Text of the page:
A few weeks later, Casals became seriously ill. Istomin came to see him as often as possible. On one of his visits, Casals confided his concern to him about Marta’s future. On October 10, Istomin found Casals seated in a wheelchair, with respiratory assistance. Seeing him so exhausted and in such suffering, Istomin suggested that he listen to music. “Yes”, replied Casals. “Play! Play! I want to live!” Istomin opened the door to the adjoining living room and began to play the Beethoven Waldstein Sonata, one of the works which most intensely expresses the passion to live. Casals soon removed his oxygen mask and despite the stifling heat asked Marta to roll his wheelchair into the living room in order to hear better. He refused to let Marta put on the mask before the sonata was finished, and thanked Istomin with emotion. It was the last music which Casals was really able to hear. Three days later, he had to be rushed to hospital due to a pulmonary embolism.
Istomin came back two days before Casals died. Marta, Casals’ brother Enric, Sasha and a few close friends were the only ones allowed in the room. As Casals appeared restless at times, Istomin suggested playing some music (some Bach and his El Pessebre), which seemed to calm him. He died on October 22, surrounded by the people who loved him the most.
On November 8, just before starting a series of concerts at Carnegie Hall entitled “Stern and Friends”, Istomin delivered a very moving speech at Columbia University’s tribute to Casals. He had chosen to speak of Casals, the man, and he ended with these words: “Good night … Sweet King! You see that you still live by illuminating, by continuing to illuminate all our lives!’’ .
Concerts related to Casals between 1957 and 1973
Puerto Rico 1957
May 1. Mozart. Piano Concerto No. 9 in E flat major K. 271. Casals Festival Orchestra, Alexander Schneider.
May 2. Mozart. Piano Quartet in E flat major K. 493, with Isaac Stern, Milton Katims and Mischa Schneider (in place of the Schubert Trio in B flat with Casals and Stern which was scheduled). Recorded by Columbia.
Puerto Rico 1958
May 7. Beethoven, Cello Sonata No. 3 Op. 69. Pablo Casals. Brahms. Piano Quartet No. 2 Op. 26. Alexander Schneider, Walter Trampler and Mischa Schneider. Recorded concert.
May 8. Brahms, Concerto No. 2. Casals Festival Orchestra, Alexander Schneider. Recorded concert.
Puerto Rico 1959
May 1. Schumann, Concerto. Casals Festival Orchestra, Alexander Schneider. Recorded and filmed concert.
May 2. Mendelssohn, Trio No. 1 in D minor Op. 49. Isaac Stern, Pablo Casals. Recorded concert.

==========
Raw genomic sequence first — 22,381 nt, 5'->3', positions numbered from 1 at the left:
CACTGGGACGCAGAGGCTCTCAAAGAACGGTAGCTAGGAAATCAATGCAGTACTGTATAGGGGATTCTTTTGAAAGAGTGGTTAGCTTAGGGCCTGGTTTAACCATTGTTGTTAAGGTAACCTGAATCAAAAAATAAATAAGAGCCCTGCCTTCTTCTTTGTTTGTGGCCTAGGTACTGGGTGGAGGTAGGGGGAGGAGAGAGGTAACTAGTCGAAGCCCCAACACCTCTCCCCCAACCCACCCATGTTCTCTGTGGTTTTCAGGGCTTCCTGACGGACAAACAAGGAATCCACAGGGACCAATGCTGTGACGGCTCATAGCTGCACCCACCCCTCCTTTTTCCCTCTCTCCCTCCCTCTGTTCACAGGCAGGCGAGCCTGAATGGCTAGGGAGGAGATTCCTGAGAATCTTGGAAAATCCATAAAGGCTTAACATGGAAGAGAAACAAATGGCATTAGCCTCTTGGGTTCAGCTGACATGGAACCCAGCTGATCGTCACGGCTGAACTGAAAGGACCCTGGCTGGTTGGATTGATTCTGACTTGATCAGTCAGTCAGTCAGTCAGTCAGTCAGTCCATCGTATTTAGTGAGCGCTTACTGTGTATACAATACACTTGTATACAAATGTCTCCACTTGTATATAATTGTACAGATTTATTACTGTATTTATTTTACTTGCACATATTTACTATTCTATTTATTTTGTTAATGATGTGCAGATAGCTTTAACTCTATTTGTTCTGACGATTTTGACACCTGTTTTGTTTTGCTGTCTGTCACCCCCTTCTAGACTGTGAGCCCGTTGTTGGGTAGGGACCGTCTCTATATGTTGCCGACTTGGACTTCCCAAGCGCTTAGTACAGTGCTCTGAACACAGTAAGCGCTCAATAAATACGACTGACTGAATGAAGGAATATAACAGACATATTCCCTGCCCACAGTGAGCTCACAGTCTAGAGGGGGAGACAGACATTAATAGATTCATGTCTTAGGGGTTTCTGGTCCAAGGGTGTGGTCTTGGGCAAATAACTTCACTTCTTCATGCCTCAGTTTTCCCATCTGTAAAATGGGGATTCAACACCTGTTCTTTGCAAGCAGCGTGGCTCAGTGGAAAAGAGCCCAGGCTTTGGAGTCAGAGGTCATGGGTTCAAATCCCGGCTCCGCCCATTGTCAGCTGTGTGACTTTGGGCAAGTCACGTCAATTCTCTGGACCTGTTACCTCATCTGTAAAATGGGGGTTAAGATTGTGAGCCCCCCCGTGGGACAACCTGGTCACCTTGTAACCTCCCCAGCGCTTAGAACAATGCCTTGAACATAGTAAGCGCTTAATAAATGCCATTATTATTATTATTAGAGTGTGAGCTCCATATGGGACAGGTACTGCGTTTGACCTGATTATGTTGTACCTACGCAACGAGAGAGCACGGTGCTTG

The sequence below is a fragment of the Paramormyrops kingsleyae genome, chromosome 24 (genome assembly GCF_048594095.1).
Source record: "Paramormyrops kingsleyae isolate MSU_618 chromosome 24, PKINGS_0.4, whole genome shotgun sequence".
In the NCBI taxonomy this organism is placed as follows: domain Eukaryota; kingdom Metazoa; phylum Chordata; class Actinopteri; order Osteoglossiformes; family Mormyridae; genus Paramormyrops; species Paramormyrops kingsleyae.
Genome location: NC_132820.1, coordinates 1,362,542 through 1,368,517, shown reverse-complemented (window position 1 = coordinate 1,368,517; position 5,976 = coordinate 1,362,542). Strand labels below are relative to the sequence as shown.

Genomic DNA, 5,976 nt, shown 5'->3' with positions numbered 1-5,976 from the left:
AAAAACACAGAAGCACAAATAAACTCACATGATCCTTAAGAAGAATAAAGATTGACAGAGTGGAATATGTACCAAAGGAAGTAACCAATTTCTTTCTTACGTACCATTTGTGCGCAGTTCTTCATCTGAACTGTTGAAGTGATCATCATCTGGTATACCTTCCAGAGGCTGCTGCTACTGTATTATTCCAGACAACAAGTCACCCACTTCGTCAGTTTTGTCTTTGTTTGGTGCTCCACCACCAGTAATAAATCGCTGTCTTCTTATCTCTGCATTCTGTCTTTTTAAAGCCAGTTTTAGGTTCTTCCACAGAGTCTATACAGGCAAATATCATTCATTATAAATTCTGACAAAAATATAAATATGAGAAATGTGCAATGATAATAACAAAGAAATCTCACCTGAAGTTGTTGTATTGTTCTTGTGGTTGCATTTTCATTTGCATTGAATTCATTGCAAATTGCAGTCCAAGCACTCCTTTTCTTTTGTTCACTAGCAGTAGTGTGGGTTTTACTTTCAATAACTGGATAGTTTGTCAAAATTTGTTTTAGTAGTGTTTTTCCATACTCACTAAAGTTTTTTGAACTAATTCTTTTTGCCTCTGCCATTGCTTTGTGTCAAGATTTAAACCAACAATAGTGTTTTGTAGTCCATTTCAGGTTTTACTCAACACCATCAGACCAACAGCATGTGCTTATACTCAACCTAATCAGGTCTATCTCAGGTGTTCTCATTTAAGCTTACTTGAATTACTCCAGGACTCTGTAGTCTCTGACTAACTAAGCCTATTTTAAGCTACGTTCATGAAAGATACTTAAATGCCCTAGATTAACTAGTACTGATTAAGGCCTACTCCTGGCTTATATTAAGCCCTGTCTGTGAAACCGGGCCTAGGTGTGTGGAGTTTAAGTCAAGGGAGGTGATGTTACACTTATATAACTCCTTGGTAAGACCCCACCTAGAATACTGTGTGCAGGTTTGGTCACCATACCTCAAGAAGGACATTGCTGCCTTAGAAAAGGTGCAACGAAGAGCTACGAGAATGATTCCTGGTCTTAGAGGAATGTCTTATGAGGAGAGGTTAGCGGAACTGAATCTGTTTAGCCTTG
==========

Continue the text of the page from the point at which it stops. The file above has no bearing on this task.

May 6. Brahms, Trio No. 1 in B major Op. 8. Isaac Stern, Pablo Casals. Recorded concert.
Puerto Rico 1962
June 9. Brahms, Cello Sonata No. 1 in E minor Op. 38. Pablo Casals. Trio in A major Op. 114. Robert Marcellus, Pablo Casals. Piano Quartet No. 2 Op. 26. Henryk Szeryng, Milton Thomas and Frank Miller.
August 8. Schubert, Impromptus Op. 90 No. 3 & 2. Beethoven, Violin Sonatas No. 4 & 5. Irina Botchkova.
August 9. Haydn, Piano Sonata in A. Beethoven, Variations on a Theme from Judas Maccabeus, Piano Sonata No. 21 “Waldstein”, Cello Sonata No. 1 Op. 5 No. 1. Casals, El Cant dels ocells. Pablo Casals.
Puerto Rico 1970
May 31. Beethoven, Concerto No. 3 Op. 37. Casals Festival Orchestra, Alexander Schneider. Triple Concerto Op. 56, Isaac Stern and Leonard Rose, Casals Festival Orchestra, Pablo Casals. Concert recorded and filmed.
June 1. Beethoven, Cello Sonata No. 5 Op. 102 No. 2; Violin Sonata No. 10 Op. 96; Trio in E flat major Op. 70 No. 2. Isaac Stern and Leonard Rose.
United Nations New York 1971
October 24. J.S. Bach. Concerto for 3 Pianos in C major BWV 1064. Rudolf Serkin, Miezyslaw Horszowski, Casals Festival Orchestra, Pablo Casals.
Puerto Rico 1972
June 13. J.S. Bach, Brandenburg Concerto No. 5 BWV 1050. Alexander Schneider (violin and direction) and John Wummer. Mozart, Concerto for 2 Pianos K. 365. Jean-Bernard Pommier. Casals Festival Orchestra, Alexander Schneider.
August. Beethoven, Trio in E flat major Op. 70 No. 2. Brahms, Trio No. 3 in C minor Op. 101. Mozart, Piano Quartet in G minor K. 478. Isaac Stern, Leonard Rose and Alexander Schneider (viola).
Mozart, Concerto No. 9 in E flat major K. 271. Israel Youth Orchestra, Alexander Schneider.
Two very moving live recordings.
Brahms. Trio No. 1 in B major Op. 8, first movement. Eugene Istomin, Isaac Stern, Pablo Casals. Concert in San Juan de Puerto Rico on May 6, 1959
J.-S. Bach. Concerto for Three Pianos in C major, BWV 1064. Mieczyslaw Horszowski, Eugene Istomin, Rudolf Serkin. Casals Festival Orchestra. Pablo Casals. Concert at the United Nations on October 24, 1971.